Film Review: Dreamcatcher
By Magdalena Medley
TOP PHOTO: Copyright: Rise Films/SHOWTIME
Dreamcatcher, a deeply moving 2015 documentary film by director Kim Longinotto, tells the story of Brenda Myers-Powell, a former prostitute who has dedicated her life to helping other women escape the cycle of abuse in the sex industry. In 2008, she co-founded the Dreamcatcher Foundation, a nonprofit organization working to end human trafficking in Chicago, prevent the sexual exploitation of at-risk youth, and provide current victims with support and mentoring services. The movie offers a harrowing look into both Brenda’s own remarkable story and the lives of the women and girls she helps.
As a child, Brenda experienced numerous challenges, including emotional and physical abuse, as well as the death of her mother at a young age. She turned to prostitution as a way to support herself financially and to escape her difficult home life. After working in the sex industry for 25 years—and having made many unsuccessful attempts to leave that life behind—she narrowly survived a violent attack by one of her customers. This harrowing experience was a turning point for Brenda, leading her to devote the rest of her life to helping at-risk women and girls.
Brenda lives in Chicago, which is considered a national hub for human trafficking, in part because of its busy international airport. According to the Federal Trafficking Victim Protection Act, human trafficking is defined as “the recruitment, harboring, transportation, provision, or obtaining of a person for labor or services, through the use of force, fraud, or coercion for the purpose of subjection to involuntary servitude, peonage, debt bondage, or slavery.” Sex trafficking is one of form of human trafficking, and there is often significant overlap between prostitution, which may involve coercion or force, and sex trafficking.
While Longinotto makes Brenda the focus of the film, it is through her that the viewer witnesses the heartbreaking, as well as uplifting, stories of the women she helps. The acclaimed director explores how Brenda’s personal understanding of the experiences of other at-risk girls and sex workers allows her to gain their trust, and, in turn, help them to make positive changes in their lives. Most, who are survivors of sexual assault or violence, confide in Brenda because they identify with her as a fellow survivor. Brenda and her foundation work tirelessly to provide support to those wanting to leave their lives behind, and they listen to others who might not be ready to make that change just yet. As Brenda says to one of them, “When you get sick and tired of being sick and tired, call us, and we will help you.” She creates a safe space for them, without any blame or judgment.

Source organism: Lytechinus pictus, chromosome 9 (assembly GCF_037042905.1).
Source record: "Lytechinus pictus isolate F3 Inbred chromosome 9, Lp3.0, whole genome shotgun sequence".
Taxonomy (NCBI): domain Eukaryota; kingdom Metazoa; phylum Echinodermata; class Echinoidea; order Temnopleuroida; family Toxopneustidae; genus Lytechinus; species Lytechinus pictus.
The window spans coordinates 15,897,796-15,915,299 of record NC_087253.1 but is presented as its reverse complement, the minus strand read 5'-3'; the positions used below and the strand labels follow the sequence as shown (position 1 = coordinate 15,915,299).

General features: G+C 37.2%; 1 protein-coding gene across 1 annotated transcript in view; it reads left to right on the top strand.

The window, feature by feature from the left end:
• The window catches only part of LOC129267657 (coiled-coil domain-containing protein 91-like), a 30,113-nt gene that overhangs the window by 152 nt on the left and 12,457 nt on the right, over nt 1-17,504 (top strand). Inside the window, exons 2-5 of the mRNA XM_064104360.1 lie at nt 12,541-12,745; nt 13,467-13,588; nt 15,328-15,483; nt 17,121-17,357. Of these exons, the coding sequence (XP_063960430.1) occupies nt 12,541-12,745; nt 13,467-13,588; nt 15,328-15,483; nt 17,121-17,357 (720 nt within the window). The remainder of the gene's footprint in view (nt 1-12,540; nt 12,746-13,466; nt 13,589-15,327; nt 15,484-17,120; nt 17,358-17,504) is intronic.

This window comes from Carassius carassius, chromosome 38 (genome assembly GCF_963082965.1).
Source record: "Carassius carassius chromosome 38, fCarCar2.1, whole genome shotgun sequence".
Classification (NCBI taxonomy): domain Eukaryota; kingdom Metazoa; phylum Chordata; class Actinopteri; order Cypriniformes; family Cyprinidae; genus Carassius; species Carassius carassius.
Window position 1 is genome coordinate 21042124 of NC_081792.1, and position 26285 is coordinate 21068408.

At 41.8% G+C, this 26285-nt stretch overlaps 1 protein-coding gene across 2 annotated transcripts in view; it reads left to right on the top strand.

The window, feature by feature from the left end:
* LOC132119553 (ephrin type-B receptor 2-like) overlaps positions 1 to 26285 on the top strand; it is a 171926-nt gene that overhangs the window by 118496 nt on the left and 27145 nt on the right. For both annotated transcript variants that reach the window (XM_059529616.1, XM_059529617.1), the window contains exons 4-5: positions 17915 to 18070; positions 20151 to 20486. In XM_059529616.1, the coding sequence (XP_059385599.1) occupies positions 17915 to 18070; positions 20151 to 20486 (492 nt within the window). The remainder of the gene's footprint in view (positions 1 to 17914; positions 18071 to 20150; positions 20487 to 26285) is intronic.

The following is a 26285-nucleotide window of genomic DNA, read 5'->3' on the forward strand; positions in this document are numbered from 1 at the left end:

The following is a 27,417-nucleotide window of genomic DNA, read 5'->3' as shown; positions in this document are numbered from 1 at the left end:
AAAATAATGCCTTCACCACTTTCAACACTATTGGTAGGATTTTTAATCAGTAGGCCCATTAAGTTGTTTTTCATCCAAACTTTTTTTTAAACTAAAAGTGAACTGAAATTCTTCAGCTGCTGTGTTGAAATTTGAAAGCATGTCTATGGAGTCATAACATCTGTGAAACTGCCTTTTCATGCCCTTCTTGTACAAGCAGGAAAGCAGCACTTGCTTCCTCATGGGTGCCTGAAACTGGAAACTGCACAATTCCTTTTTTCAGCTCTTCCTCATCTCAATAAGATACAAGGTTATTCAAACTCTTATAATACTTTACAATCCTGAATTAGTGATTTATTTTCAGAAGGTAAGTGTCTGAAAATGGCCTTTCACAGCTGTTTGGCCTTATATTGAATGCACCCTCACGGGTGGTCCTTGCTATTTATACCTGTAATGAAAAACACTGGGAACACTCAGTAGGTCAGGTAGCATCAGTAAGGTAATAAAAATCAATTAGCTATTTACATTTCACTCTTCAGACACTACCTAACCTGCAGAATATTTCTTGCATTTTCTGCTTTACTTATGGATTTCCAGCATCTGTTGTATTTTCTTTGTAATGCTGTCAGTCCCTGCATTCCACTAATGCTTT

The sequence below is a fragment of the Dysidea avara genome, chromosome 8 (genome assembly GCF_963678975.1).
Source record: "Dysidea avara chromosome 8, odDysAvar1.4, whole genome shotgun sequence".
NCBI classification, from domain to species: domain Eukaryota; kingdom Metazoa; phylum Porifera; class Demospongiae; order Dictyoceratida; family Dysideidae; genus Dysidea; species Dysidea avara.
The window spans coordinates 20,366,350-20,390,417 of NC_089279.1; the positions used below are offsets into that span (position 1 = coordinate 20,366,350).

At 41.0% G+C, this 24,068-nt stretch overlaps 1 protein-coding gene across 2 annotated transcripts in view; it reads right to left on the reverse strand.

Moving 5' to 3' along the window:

Dreamcatcher also explores the ways in which traffickers and pimps attempt to control their victims. As Brenda explains, many encourage conflict and distrust among the women to prevent them from forming allegiances and thus gaining confidence and power. Meanwhile, Marie, who has been on the streets from a young age, shares with Brenda that her current partner “got her pregnant because he knew how much money she was making for her baby’s daddy.” Seven months pregnant with her second child, she is trying to leave “the life,” but worries about her financial situation and her children’s future.
Longinotto, who received the World Cinema Documentary Directing Award at the 2015 Sundance Film Festival for Dreamcatcher, does an extraordinary job of revealing courage and strength amid pain and hopelessness, and of showing how just one caring person can make a positive difference in the lives of so many others.
Watch Dreamcatcher‘s trailer below: